#1 NYT bestselling author Linda Lael Miller
My Glamorous Life

This morning, before the sun was up, I was out feeding my horses–in my pajamas. This is a pretty fancy set-up–10 acre pasture fenced Kentucky style, with white rail fences, big main house and brand new barn. But there ain’t nothin’ glamorous about hauling hay. And you know what? I love it, though I admit I could do without the stall shoveling!

I promised to tell you about the two luncheons at the NFR–the first one I attended was The Heart of the West Awards, meant to honor those for-real cowboys and cowgirls, some celebrities, some champions, and many regular folks, who support the Western Wishes program. (www.westernwishes.org) WW is like Make a Wish, except it’s western–they send seriously ill children to rodeos, etc., where they get to hang out with their favorite cowboys, like Ty Murray, and singers like Reba McIntyre. It’s a terrific cause. There wasn’t a dry eye in the place as we watched film clips of children in cowboy hats and wheelchairs, meeting their heros and heroines.

The second big charity event was the Justin Crisis Luncheon, sponsored by the folks who make Justin boots. It should be noted that the Michael Gaughn family, owners of the South Point Hotel, donate not only the huge space required for this glam affair, but the food, too. All the profits go to help injured or ill rodeo cowboys and cowgirls. The Wrangler people, and a lot of others, helped out, too. There was a fashion show and lots–like over 200–of drawing prizes. Next year, I’ll not only attend these wonderful luncheons, but participate.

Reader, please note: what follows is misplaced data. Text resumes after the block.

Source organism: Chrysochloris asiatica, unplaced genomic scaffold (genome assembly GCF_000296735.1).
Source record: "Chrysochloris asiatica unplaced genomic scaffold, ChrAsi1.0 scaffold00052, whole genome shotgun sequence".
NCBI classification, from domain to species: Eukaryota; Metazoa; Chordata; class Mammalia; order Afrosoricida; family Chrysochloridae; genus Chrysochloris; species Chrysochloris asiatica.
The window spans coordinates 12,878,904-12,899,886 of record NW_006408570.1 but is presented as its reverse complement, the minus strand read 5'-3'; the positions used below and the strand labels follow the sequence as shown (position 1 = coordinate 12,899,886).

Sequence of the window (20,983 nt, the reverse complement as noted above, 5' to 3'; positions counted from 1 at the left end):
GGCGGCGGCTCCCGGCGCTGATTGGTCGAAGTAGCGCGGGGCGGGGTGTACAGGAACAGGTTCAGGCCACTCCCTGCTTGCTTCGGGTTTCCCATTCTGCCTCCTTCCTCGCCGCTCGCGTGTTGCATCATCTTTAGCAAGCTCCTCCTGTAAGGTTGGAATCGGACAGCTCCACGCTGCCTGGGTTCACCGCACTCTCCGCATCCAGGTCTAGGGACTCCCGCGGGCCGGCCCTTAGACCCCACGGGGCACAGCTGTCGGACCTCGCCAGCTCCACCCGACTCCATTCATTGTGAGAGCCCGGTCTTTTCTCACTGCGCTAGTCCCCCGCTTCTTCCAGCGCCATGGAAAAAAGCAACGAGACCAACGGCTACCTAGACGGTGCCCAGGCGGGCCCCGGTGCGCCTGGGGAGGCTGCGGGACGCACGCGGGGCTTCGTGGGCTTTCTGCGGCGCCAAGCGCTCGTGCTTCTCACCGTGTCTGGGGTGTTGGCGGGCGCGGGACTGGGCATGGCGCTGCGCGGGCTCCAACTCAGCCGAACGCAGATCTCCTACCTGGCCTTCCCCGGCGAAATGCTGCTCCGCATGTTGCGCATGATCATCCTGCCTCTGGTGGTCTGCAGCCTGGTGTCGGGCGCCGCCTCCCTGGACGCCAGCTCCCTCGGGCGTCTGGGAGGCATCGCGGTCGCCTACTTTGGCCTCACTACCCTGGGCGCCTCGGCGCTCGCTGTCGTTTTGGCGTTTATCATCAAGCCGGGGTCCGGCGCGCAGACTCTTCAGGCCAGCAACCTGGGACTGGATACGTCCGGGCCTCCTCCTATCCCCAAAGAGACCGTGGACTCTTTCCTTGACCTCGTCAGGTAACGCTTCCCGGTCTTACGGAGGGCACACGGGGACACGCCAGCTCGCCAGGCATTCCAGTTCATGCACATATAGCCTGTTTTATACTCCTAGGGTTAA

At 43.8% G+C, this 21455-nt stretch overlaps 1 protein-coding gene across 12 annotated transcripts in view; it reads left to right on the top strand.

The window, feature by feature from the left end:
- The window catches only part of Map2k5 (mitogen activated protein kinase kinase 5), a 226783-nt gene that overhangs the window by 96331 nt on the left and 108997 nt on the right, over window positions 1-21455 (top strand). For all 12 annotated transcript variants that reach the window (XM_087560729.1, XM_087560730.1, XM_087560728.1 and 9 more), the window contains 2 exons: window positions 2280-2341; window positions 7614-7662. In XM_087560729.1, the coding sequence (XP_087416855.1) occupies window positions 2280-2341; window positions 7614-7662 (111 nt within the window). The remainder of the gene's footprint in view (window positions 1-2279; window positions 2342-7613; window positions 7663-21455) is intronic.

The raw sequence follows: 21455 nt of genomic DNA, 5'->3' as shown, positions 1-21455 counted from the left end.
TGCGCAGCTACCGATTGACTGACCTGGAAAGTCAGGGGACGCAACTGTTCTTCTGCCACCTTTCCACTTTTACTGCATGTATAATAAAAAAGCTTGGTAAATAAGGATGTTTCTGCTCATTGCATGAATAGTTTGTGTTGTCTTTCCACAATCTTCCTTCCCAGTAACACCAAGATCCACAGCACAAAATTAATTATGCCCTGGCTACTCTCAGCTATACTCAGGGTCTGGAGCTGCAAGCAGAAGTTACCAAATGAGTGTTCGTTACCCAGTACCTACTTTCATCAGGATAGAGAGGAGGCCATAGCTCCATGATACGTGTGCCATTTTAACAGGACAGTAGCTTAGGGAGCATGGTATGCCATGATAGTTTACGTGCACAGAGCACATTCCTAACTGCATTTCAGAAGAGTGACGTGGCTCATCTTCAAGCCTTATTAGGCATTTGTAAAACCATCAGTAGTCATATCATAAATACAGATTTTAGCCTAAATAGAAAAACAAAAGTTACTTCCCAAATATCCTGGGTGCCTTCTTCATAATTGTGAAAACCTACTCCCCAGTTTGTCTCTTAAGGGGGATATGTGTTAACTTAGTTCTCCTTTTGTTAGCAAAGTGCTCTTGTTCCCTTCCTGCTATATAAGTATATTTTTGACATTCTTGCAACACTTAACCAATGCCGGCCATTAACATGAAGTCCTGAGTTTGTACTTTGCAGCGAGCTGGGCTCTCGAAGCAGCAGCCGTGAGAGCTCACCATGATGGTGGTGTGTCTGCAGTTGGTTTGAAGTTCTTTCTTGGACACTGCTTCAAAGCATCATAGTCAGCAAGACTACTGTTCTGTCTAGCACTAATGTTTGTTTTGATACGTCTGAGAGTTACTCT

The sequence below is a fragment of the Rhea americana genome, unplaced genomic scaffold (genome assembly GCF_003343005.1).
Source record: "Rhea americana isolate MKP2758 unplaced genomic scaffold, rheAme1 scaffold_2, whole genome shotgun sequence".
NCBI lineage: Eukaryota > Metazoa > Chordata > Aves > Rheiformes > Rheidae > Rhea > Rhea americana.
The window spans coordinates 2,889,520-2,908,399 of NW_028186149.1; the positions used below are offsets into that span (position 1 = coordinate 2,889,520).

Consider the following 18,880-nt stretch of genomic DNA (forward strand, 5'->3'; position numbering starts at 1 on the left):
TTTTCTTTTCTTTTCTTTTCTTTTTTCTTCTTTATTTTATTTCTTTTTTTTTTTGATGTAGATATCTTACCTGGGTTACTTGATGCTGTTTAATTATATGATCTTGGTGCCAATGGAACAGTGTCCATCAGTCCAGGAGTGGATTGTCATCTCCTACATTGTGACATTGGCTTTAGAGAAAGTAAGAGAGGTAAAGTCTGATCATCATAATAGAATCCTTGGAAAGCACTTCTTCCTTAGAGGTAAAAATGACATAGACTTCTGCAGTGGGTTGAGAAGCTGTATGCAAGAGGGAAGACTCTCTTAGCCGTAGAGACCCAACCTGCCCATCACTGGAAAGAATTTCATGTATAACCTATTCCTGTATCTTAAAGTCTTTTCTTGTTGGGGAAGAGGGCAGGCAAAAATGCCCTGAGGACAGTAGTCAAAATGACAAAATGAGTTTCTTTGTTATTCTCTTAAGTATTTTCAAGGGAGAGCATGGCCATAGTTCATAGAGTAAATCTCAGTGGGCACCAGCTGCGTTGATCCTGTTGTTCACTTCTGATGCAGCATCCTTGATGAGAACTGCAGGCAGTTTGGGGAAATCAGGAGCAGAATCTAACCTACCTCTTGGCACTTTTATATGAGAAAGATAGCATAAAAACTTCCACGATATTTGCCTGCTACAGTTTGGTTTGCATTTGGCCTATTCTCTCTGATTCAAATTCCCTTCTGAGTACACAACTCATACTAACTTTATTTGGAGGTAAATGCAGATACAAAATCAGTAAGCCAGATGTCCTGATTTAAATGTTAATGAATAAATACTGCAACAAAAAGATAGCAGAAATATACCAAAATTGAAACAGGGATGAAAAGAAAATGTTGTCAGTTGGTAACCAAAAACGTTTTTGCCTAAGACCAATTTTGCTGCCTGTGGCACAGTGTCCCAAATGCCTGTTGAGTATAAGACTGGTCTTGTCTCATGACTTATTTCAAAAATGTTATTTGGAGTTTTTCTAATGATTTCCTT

Tomorrow, we’ll talk about my behind-the-scenes tour at the Thomas and Mack Arena, where the rodeo is held. Since I’m concerned about the welfare of animals in all situations, this was a highpoint for me.

Are you ready for Christmas? I’m not, but, hey. It’s all good. After I’d seen those kids who were granted Western Wishes, I had to say, as the Horse Whisperer, Monty Roberts did, at the same event, I don’t have any problems. Never had, never will.

Rodeo Report 2

The 10th was a very big day. I met Steve Miller, my gracious host, for breakfast, and he brought along two female rodeo champions, Mary Ann and Kim. Mary Ann is a fourth generation buckle winner in the roping event, and Kim has been world champion–catch your breath–EIGHT TIMES. These two women opened up a whole new vista for me–professional women’s rodeo. It doesn’t get near the play in the press–and I think that’s a shame. I intend to see the championships next year, and don’t be surprised if a few rodeo gals turn up as heroines in my books.

After breakfast, we all went over to Cowboy Christmas, where I was a guest on the Flint Rasmussen Show. Flint is a former rodeo clown–talk about dangerous work–and one of the most engaging talk show hosts I’ve ever met. We had a load of fun up there on that stage, and was it ever fun to share the Tonight-Show style setup with Stran, a handsome and good-hearted rodeo champ, singer Tracy Byrd, and an up and coming young singer named Luke Bryan. This cowgirl had WAY too much fun, and the view, of course, was superlative. :)

My wonderful publisher, Harlequin, sent copies of the McKettrick books, and after the show, we gave them away, signed, at the Montana Silversmiths booth. That drew quite a crowd–I so enjoyed talking to veteran readers of my books and a whole new bunch as well.

I’m skipping around a little here, but I’ll get it all in, I promise. Tomorrow, I’ll tell you about the Justine Crisis Luncheon–an event to raise money for cowboys who are hurt or sick–and the equally wonderful Western Wishes foundation. Western folks do a lot of good work–there’s a great deal of truth in the image of cowboys and cowgirls pushing up their sleeves and wading in to help in times of trouble.

Gotta go feed the horses. I’m sure they’re listening for the truck to drive up.

In the old times sometimes cowboys referred to beans as “Deceitful Beans” because they talked behind your back.